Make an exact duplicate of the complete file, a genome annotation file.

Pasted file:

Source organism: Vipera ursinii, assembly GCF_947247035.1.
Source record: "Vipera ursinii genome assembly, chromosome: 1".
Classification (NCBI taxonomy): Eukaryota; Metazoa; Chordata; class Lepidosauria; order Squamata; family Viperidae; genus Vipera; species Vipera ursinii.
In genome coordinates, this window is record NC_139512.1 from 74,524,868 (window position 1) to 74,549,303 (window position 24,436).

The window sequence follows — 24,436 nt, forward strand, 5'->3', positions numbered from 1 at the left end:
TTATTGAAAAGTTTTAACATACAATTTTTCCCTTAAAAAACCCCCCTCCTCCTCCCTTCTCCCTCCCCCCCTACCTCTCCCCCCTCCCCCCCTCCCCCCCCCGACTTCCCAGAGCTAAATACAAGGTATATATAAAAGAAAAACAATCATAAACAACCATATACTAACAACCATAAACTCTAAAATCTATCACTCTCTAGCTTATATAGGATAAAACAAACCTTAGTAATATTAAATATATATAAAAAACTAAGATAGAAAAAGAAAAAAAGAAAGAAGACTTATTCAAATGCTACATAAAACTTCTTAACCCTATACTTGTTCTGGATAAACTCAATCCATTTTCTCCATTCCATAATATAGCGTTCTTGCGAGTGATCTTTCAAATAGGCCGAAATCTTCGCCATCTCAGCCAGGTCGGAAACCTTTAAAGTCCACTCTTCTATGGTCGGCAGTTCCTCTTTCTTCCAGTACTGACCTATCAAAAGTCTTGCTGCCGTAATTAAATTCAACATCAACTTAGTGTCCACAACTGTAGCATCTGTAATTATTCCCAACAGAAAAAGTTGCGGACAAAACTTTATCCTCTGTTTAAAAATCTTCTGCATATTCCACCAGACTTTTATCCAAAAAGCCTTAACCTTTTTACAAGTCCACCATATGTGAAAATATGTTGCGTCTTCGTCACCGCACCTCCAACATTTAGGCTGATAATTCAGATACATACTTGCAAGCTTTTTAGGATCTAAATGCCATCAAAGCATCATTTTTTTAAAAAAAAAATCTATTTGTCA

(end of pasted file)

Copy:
Source organism: Vipera ursinii, assembly GCF_947247035.1.
Source record: "Vipera ursinii genome assembly, chromosome: 1".
Classification (NCBI taxonomy): Eukaryota; Metazoa; Chordata; class Lepidosauria; order Squamata; family Viperidae; genus Vipera; species Vipera ursinii.
In genome coordinates, this window is record NC_139512.1 from 74,524,868 (window position 1) to 74,549,303 (window position 24,436).

The window sequence follows — 24,436 nt, forward strand, 5'->3', positions numbered from 1 at the left end:
TTATTGAAAAGTTTTAACATACAATTTTTCCCTTAAAAAACCCCCCTCCTCCTCCCTTCTCCCTCCCCCCCTACCTCTCCCCCCTCCCCCCCTCCCCCCCCCGACTTCCCAGAGCTAAATACAAGGTATATATAAAAGAAAAACAATCATAAACAACCATATACTAACAACCATAAACTCTAAAATCTATCACTCTCTAGCTTATATAGGATAAAACAAACCTTAGTAATATTAAATATATATAAAAAACTAAGATAGAAAAAGAAAAAAAGAAAGAAGACTTATTCAAATGCTACATAAAACTTCTTAACCCTATACTTGTTCTGGATAAACTCAATCCATTTTCTCCATTCCATAATATAGCGTTCTTGCGAGTGATCTTTCAAATAGGCCGAAATCTTCGCCATCTCAGCCAGGTCGGAAACCTTTAAAGTCCACTCTTCTATGGTCGGCAGTTCCTCTTTCTTCCAGTACTGACCTATCAAAAGTCTTGCTGCCGTAATTAAATTCAACATCAACTTAGTGTCCACAACTGTAGCATCTGTAATTATTCCCAACAGAAAAAGTTGCGGACAAAACTTTATCCTCTGTTTAAAAATCTTCTGCATATTCCACCAGACTTTTATCCAAAAAGCCTTAACCTTTTTACAAGTCCACCATATGTGAAAATATGTTGCGTCTTCGTCACCGCACCTCCAACATTTAGGCTGATAATTCAGATACATACTTGCAAGCTTTTTAGGATCTAAATGCCATCAAAGCATCATTTTTTTAAAAAAAAAATCTATTTGTCA